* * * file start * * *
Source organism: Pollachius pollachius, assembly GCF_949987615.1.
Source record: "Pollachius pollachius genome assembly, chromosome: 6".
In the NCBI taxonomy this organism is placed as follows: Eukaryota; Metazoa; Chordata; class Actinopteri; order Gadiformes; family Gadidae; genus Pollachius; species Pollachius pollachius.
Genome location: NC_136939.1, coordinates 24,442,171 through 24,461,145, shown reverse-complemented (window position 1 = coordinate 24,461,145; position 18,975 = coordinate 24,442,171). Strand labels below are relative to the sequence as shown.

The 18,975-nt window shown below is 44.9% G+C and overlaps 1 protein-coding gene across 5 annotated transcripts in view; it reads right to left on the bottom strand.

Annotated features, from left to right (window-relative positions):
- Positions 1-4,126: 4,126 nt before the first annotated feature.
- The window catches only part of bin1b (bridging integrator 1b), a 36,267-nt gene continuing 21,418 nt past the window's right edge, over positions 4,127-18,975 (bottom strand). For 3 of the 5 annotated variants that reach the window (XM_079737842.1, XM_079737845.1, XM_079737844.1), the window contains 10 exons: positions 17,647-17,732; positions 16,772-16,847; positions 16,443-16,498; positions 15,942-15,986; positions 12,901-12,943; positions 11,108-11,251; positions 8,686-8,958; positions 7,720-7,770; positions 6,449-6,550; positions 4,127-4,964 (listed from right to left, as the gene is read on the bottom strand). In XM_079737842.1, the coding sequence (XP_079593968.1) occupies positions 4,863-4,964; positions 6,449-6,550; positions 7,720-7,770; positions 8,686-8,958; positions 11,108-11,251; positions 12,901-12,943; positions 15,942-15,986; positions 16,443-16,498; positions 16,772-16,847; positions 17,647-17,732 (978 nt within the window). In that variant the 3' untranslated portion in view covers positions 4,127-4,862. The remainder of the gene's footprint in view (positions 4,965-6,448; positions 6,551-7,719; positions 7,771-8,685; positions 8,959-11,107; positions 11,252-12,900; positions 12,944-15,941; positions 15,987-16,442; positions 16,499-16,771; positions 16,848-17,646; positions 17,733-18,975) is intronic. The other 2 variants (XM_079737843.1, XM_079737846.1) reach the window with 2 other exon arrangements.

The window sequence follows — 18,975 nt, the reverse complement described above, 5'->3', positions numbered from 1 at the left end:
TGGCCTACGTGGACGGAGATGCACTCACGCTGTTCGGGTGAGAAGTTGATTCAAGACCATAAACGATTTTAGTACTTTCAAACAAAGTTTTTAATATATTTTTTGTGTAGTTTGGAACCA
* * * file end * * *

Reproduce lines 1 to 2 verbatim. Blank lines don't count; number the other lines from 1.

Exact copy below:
Source organism: Pollachius pollachius, assembly GCF_949987615.1.
Source record: "Pollachius pollachius genome assembly, chromosome: 6".